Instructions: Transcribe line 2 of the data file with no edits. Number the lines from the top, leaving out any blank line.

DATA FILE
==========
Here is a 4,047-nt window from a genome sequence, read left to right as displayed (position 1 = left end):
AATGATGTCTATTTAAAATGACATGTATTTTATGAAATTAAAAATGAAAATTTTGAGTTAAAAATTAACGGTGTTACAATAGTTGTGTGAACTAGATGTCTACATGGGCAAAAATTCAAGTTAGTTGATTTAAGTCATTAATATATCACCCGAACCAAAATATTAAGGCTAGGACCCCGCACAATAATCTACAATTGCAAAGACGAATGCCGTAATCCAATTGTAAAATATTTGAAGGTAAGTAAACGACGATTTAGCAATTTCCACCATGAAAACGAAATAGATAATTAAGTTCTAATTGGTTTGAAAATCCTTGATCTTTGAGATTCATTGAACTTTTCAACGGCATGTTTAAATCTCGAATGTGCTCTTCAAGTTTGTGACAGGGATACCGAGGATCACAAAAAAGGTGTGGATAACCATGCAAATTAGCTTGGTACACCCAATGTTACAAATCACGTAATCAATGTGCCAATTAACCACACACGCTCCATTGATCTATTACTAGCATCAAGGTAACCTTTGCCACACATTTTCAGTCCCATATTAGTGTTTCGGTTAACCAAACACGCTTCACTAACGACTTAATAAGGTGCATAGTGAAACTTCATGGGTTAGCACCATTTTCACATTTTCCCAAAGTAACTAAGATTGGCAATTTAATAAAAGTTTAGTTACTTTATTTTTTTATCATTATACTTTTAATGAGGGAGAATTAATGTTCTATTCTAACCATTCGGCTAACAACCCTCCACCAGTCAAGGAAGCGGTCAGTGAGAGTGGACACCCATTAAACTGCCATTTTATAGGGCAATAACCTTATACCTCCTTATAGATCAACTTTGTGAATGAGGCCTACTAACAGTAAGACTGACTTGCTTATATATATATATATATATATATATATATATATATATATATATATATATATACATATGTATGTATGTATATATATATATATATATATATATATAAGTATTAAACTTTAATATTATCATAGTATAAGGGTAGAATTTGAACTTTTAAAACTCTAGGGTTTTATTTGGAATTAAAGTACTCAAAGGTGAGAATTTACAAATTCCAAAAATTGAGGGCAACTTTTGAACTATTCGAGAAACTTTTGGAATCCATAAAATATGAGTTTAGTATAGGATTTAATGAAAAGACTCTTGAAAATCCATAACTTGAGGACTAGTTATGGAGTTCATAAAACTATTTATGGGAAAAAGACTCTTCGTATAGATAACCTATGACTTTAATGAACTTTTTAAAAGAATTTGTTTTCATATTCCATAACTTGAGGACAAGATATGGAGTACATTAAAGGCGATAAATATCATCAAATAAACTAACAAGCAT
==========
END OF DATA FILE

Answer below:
AATGATGTCTATTTAAAATGACATGTATTTTATGAAATTAAAAATGAAAATTTTGAGTTAAAAATTAACGGTGTTACAATAGTTGTGTGAACTAGATGTCTACATGGGCAAAAATTCAAGTTAGTTGATTTAAGTCATTAATATATCACCCGAACCAAAATATTAAGGCTAGGACCCCGCACAATAATCTACAATTGCAAAGACGAATGCCGTAATCCAATTGTAAAATATTTGAAGGTAAGTAAACGACGATTTAGCAATTTCCACCATGAAAACGAAATAGATAATTAAGTTCTAATTGGTTTGAAAATCCTTGATCTTTGAGATTCATTGAACTTTTCAACGGCATGTTTAAATCTCGAATGTGCTCTTCAAGTTTGTGACAGGGATACCGAGGATCACAAAAAAGGTGTGGATAACCATGCAAATTAGCTTGGTACACCCAATGTTACAAATCACGTAATCAATGTGCCAATTAACCACACACGCTCCATTGATCTATTACTAGCATCAAGGTAACCTTTGCCACACATTTTCAGTCCCATATTAGTGTTTCGGTTAACCAAACACGCTTCACTAACGACTTAATAAGGTGCATAGTGAAACTTCATGGGTTAGCACCATTTTCACATTTTCCCAAAGTAACTAAGATTGGCAATTTAATAAAAGTTTAGTTACTTTATTTTTTTATCATTATACTTTTAATGAGGGAGAATTAATGTTCTATTCTAACCATTCGGCTAACAACCCTCCACCAGTCAAGGAAGCGGTCAGTGAGAGTGGACACCCATTAAACTGCCATTTTATAGGGCAATAACCTTATACCTCCTTATAGATCAACTTTGTGAATGAGGCCTACTAACAGTAAGACTGACTTGCTTATATATATATATATATATATATATATATATATATATATATATATATATATACATATGTATGTATGTATATATATATATATATATATATATATAAGTATTAAACTTTAATATTATCATAGTATAAGGGTAGAATTTGAACTTTTAAAACTCTAGGGTTTTATTTGGAATTAAAGTACTCAAAGGTGAGAATTTACAAATTCCAAAAATTGAGGGCAACTTTTGAACTATTCGAGAAACTTTTGGAATCCATAAAATATGAGTTTAGTATAGGATTTAATGAAAAGACTCTTGAAAATCCATAACTTGAGGACTAGTTATGGAGTTCATAAAACTATTTATGGGAAAAAGACTCTTCGTATAGATAACCTATGACTTTAATGAACTTTTTAAAAGAATTTGTTTTCATATTCCATAACTTGAGGACAAGATATGGAGTACATTAAAGGCGATAAATATCATCAAATAAACTAACAAGCAT